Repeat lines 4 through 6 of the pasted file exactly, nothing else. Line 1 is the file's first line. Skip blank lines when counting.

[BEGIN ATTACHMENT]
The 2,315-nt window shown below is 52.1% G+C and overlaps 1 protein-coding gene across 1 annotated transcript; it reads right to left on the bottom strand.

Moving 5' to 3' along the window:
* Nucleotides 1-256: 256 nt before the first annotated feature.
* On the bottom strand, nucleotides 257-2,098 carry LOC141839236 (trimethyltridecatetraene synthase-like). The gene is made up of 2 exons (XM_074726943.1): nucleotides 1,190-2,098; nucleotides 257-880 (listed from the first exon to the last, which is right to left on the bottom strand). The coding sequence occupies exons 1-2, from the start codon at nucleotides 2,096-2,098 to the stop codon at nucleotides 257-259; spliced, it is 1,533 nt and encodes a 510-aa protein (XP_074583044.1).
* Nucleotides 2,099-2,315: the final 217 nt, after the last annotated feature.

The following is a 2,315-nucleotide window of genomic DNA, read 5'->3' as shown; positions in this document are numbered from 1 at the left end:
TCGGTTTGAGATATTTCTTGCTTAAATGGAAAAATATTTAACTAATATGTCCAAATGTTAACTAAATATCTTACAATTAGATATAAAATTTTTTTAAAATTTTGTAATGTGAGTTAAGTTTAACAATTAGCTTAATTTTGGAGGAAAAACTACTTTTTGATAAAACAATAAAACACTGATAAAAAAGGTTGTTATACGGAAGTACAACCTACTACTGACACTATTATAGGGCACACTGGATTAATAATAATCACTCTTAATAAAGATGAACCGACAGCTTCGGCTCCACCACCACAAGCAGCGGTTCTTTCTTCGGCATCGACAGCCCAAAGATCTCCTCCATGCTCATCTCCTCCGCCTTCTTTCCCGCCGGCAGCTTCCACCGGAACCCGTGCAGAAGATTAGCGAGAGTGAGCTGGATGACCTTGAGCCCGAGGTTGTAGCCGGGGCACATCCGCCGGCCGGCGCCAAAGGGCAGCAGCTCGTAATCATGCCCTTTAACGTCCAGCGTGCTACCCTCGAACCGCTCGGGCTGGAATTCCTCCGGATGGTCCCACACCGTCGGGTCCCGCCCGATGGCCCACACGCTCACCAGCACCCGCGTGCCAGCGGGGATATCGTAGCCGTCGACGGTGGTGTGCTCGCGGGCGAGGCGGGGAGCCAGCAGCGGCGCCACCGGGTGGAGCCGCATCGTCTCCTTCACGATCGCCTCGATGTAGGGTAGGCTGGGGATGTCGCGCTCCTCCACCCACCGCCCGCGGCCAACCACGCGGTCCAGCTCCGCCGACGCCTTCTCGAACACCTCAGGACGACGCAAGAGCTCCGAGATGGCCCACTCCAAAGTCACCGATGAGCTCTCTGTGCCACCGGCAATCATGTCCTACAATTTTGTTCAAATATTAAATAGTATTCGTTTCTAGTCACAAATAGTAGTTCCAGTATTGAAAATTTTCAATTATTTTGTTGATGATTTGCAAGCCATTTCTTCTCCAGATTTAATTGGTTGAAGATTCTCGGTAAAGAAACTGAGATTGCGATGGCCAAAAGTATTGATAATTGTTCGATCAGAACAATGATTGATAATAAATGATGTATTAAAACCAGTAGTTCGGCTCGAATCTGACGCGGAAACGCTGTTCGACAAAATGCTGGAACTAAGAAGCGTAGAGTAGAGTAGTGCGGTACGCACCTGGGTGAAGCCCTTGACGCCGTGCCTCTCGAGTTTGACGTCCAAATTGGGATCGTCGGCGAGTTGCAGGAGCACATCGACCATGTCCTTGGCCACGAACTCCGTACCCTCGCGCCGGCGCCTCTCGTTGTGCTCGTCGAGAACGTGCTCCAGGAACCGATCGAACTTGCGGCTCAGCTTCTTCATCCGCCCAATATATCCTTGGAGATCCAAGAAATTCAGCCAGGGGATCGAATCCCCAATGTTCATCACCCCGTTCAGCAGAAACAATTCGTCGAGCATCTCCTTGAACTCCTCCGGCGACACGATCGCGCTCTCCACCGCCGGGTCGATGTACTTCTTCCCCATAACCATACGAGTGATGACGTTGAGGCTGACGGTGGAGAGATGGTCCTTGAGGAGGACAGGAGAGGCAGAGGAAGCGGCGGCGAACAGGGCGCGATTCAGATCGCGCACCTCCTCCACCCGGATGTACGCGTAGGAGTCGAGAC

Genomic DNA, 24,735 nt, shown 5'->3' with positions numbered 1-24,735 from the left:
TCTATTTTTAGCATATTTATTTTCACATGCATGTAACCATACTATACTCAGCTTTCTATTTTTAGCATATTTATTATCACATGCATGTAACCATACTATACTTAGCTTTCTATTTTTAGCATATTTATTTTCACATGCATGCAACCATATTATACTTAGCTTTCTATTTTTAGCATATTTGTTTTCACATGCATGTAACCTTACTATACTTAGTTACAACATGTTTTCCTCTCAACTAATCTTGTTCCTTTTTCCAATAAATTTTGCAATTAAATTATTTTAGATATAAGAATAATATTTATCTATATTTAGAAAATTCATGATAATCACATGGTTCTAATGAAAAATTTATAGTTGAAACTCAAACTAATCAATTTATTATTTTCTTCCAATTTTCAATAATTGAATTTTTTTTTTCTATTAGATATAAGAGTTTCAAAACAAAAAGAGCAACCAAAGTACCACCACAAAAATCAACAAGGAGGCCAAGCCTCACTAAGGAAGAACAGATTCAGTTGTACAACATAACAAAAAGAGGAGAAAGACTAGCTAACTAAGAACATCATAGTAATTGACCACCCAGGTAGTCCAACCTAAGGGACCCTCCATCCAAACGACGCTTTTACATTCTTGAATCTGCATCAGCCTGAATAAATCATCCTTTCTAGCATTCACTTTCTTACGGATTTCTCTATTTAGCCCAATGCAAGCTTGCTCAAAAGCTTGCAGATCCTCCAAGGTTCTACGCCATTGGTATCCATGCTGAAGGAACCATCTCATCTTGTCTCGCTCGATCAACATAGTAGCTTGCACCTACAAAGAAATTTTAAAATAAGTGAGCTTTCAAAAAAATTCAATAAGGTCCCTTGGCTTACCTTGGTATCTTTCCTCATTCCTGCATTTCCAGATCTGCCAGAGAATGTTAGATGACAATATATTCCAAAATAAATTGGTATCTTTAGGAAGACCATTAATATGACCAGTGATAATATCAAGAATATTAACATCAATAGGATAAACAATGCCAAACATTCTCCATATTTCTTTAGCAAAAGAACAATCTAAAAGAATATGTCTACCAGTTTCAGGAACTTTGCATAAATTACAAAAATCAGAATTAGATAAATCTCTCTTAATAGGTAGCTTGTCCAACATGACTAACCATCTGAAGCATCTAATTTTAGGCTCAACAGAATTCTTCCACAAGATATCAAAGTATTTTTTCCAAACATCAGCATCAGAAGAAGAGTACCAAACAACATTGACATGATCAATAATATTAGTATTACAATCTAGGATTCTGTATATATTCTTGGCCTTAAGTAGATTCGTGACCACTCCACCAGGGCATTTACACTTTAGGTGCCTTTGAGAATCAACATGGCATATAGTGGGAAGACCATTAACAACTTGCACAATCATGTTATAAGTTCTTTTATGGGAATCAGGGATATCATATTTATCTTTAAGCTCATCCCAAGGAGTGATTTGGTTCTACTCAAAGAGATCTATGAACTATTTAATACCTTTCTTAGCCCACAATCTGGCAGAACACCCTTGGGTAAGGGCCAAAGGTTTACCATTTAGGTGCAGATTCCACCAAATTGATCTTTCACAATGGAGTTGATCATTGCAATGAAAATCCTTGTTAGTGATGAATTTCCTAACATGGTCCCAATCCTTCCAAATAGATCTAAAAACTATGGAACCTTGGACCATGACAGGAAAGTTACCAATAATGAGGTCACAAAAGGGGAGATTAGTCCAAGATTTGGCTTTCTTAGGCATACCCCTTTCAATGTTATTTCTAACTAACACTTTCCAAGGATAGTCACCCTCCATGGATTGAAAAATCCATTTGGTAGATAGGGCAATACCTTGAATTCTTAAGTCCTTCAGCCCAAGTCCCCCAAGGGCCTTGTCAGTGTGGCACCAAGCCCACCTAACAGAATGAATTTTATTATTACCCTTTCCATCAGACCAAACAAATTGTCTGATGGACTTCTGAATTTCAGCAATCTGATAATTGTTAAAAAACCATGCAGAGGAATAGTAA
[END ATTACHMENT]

* On the bottom strand, nucleotides 257-2,098 carry LOC141839236 (trimethyltridecatetraene synthase-like). The gene is made up of 2 exons (XM_074726943.1): nucleotides 1,190-2,098; nucleotides 257-880 (listed from the first exon to the last, which is right to left on the bottom strand). The coding sequence occupies exons 1-2, from the start codon at nucleotides 2,096-2,098 to the stop codon at nucleotides 257-259; spliced, it is 1,533 nt and encodes a 510-aa protein (XP_074583044.1).
* Nucleotides 2,099-2,315: the final 217 nt, after the last annotated feature.

The following is a 2,315-nucleotide window of genomic DNA, read 5'->3' as shown; positions in this document are numbered from 1 at the left end: